Of the total 71,387 cases filed in that court system between Oct. 1, 2010 and Sept. 30, 2011, 57,310 were along the southern border, the United States Attorneys’ Annual Statistical Report for Fiscal Year 2011 states.
Arizona accounted for the highest number of criminal defendants (23,125), followed by Southern Texas (19,453), Western Texas (10,546), New Mexico (2,913) and Southern California (1,273). Those four regions are among the top five in the country for the number of cases filed in the Magistrate Courts. (The other is Eastern Virginia, with 3,034 cases.)
Created by Congress in 1968, Magistrate Courts handle a “considerable criminal caseload,” according to the report. Assigned by district courts, magistrate judges preside over misdemeanor trials, conduct preliminary hearings, and enter rulings or recommended dispositions on pretrial motions.
Regions along the southwest border also accounted for the most criminal cases handled by U.S. Attorneys in FY2011. Of all criminal cases filed in U.S. District Courts, 43.3 percent occurred in the four border states – Western Texas (7,271), Arizona (7,033), Southern Texas (6,797), Southern California (5,689) and New Mexico (3,044).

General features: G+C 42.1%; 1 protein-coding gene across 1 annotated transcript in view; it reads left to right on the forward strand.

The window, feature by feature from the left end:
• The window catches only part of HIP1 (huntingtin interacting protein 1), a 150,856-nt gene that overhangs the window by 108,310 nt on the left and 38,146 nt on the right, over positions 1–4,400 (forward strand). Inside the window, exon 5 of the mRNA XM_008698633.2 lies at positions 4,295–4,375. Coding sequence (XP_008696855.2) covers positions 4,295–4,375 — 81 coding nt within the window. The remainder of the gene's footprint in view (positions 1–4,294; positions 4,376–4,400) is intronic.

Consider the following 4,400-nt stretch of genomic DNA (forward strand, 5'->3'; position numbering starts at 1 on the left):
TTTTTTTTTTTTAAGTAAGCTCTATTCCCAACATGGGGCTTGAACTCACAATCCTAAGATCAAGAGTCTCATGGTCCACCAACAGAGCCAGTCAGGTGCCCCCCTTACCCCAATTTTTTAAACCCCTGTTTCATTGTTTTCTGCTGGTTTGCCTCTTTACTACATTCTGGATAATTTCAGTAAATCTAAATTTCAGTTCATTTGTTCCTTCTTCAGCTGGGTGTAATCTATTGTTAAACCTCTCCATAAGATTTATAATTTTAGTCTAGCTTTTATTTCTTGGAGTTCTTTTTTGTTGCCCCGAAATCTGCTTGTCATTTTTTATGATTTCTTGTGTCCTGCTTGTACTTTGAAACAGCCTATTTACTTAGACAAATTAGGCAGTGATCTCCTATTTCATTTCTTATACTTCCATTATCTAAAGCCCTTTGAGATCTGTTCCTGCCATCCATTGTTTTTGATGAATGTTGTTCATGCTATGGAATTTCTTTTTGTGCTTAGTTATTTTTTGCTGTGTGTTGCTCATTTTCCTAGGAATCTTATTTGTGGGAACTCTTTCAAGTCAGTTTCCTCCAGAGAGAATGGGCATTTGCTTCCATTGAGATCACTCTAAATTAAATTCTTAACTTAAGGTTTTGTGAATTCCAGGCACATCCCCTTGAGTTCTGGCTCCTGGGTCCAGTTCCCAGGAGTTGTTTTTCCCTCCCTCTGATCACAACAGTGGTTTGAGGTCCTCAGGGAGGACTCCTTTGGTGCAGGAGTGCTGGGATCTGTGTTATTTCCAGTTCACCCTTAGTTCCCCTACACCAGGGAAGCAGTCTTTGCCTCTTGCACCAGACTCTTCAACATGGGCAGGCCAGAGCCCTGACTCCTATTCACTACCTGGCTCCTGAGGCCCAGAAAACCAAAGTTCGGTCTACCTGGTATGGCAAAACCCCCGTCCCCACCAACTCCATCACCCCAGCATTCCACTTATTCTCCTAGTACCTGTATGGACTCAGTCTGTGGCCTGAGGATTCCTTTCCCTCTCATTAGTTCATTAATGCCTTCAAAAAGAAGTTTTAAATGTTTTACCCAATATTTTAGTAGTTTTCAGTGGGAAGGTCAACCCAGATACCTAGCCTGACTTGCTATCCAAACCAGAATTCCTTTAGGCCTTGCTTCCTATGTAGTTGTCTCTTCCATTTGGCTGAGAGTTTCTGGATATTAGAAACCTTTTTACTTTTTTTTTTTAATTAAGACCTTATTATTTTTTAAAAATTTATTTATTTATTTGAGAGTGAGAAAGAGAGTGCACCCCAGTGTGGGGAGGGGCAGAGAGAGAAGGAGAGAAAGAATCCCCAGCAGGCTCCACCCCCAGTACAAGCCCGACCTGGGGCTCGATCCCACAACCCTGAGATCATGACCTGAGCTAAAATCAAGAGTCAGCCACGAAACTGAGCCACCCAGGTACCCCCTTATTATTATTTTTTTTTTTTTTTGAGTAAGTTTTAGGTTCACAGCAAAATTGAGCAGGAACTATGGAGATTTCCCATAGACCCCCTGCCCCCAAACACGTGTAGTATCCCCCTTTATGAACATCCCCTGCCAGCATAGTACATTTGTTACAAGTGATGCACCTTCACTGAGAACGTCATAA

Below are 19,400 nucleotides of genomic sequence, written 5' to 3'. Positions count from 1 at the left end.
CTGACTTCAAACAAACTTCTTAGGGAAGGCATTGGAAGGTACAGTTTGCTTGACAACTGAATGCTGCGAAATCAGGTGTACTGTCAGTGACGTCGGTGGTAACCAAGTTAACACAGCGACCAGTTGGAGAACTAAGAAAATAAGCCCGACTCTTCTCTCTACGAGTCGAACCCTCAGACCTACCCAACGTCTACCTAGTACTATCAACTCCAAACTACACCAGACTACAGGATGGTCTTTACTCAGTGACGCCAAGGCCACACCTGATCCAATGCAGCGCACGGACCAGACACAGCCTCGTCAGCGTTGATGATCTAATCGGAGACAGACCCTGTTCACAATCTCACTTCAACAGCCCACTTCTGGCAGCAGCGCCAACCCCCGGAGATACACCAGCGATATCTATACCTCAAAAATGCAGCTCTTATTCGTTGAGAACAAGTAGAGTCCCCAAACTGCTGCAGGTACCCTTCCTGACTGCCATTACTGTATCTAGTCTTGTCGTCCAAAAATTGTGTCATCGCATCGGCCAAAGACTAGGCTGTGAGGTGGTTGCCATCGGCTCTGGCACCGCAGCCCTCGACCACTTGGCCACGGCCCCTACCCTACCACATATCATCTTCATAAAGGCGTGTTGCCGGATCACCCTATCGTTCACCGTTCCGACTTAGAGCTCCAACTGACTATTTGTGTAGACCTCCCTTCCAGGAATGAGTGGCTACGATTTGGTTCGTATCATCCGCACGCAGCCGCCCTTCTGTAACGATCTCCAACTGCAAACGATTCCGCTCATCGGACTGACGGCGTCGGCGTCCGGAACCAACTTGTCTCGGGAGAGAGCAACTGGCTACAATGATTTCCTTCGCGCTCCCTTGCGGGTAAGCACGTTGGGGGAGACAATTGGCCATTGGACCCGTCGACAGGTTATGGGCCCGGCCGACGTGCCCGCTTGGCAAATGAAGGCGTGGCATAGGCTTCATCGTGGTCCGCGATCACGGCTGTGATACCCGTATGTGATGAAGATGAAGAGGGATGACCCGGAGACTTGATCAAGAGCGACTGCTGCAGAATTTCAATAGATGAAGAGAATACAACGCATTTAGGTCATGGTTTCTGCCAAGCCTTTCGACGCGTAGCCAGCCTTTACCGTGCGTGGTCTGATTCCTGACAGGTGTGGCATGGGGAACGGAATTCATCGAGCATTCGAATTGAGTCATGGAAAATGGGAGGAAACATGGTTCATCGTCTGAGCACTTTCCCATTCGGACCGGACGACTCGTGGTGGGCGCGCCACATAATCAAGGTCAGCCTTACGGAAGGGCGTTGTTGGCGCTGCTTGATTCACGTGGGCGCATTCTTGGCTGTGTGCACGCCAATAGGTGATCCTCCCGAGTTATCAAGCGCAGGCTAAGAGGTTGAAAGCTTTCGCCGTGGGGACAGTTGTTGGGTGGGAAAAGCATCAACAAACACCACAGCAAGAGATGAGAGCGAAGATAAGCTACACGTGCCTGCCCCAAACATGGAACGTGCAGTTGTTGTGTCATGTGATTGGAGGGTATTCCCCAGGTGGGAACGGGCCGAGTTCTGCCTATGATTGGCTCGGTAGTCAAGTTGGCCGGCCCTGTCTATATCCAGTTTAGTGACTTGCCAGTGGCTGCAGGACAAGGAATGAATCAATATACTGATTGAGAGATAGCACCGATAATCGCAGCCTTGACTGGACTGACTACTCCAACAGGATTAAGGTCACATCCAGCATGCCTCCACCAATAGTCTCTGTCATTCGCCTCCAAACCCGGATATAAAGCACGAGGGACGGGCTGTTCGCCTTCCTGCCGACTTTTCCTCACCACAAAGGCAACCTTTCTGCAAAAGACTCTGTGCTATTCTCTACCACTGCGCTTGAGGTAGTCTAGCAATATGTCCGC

Only five other locations accounted for more than a thousand criminal cases filed in District Courts – Southern Florida (1,518), Middle Florida (1,363), Central California (1,308), Southern New York (1,183), and Eastern Virginia (1,035).
Overall, U.S. Attorneys’ offices dealt with 163,908 criminal matters during FY2011.
Immigration accounted for 41.8 percent of all criminal cases – the highest number by program category. Next came drug-related offenses, at 22.1 percent, followed by violent crime, 17.2 percent. Offenses relating to terrorism and national security critical infrastructure accounted for just 0.3 percent of the criminal cases filed.
Although the most recent report does not mention illegal immigration, the report for FY2010 does.
“Illegal immigration provides the initial foothold with which criminal elements, including organized crime syndicates, use to engage in a myriad of illicit activities ranging from immigration document fraud and migrant smuggling to human trafficking,” the earlier report states.
“Violence along the border of the United States and Mexico has increased dramatically during recent years,” it adds. “The violence associated with Mexican drug trafficking organizations pose[s] a serious problem for law enforcement.”